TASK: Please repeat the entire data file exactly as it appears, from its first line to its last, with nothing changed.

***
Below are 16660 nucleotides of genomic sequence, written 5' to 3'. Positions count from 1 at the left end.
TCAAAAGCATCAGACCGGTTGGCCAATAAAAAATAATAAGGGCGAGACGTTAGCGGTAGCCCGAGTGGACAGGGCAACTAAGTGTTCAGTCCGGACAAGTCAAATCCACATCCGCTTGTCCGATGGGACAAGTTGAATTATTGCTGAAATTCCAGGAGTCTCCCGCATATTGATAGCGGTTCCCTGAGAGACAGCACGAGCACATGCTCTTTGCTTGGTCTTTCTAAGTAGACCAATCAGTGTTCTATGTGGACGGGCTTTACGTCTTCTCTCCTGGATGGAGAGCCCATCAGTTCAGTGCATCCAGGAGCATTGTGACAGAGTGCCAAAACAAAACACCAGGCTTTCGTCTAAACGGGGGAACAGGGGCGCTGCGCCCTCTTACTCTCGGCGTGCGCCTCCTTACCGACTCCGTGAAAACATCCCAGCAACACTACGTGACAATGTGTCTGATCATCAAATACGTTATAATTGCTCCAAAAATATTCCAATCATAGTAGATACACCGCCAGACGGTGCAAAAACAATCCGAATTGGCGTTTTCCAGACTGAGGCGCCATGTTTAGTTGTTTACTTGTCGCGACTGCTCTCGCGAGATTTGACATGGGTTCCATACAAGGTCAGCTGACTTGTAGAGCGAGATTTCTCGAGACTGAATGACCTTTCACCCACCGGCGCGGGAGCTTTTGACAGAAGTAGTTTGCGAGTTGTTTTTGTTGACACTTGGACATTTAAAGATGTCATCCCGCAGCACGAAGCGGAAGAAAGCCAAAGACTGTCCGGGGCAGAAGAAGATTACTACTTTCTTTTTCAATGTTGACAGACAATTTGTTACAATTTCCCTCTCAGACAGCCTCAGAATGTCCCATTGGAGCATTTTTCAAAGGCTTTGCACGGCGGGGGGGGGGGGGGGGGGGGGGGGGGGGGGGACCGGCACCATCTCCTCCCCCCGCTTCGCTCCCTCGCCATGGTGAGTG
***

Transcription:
Below are 16660 nucleotides of genomic sequence, written 5' to 3'. Positions count from 1 at the left end.
TCAAAAGCATCAGACCGGTTGGCCAATAAAAAATAATAAGGGCGAGACGTTAGCGGTAGCCCGAGTGGACAGGGCAACTAAGTGTTCAGTCCGGACAAGTCAAATCCACATCCGCTTGTCCGATGGGACAAGTTGAATTATTGCTGAAATTCCAGGAGTCTCCCGCATATTGATAGCGGTTCCCTGAGAGACAGCACGAGCACATGCTCTTTGCTTGGTCTTTCTAAGTAGACCAATCAGTGTTCTATGTGGACGGGCTTTACGTCTTCTCTCCTGGATGGAGAGCCCATCAGTTCAGTGCATCCAGGAGCATTGTGACAGAGTGCCAAAACAAAACACCAGGCTTTCGTCTAAACGGGGGAACAGGGGCGCTGCGCCCTCTTACTCTCGGCGTGCGCCTCCTTACCGACTCCGTGAAAACATCCCAGCAACACTACGTGACAATGTGTCTGATCATCAAATACGTTATAATTGCTCCAAAAATATTCCAATCATAGTAGATACACCGCCAGACGGTGCAAAAACAATCCGAATTGGCGTTTTCCAGACTGAGGCGCCATGTTTAGTTGTTTACTTGTCGCGACTGCTCTCGCGAGATTTGACATGGGTTCCATACAAGGTCAGCTGACTTGTAGAGCGAGATTTCTCGAGACTGAATGACCTTTCACCCACCGGCGCGGGAGCTTTTGACAGAAGTAGTTTGCGAGTTGTTTTTGTTGACACTTGGACATTTAAAGATGTCATCCCGCAGCACGAAGCGGAAGAAAGCCAAAGACTGTCCGGGGCAGAAGAAGATTACTACTTTCTTTTTCAATGTTGACAGACAATTTGTTACAATTTCCCTCTCAGACAGCCTCAGAATGTCCCATTGGAGCATTTTTCAAAGGCTTTGCACGGCGGGGGGGGGGGGGGGGGGGGGGGGGGGGGGGACCGGCACCATCTCCTCCCCCCGCTTCGCTCCCTCGCCATGGTGAGTG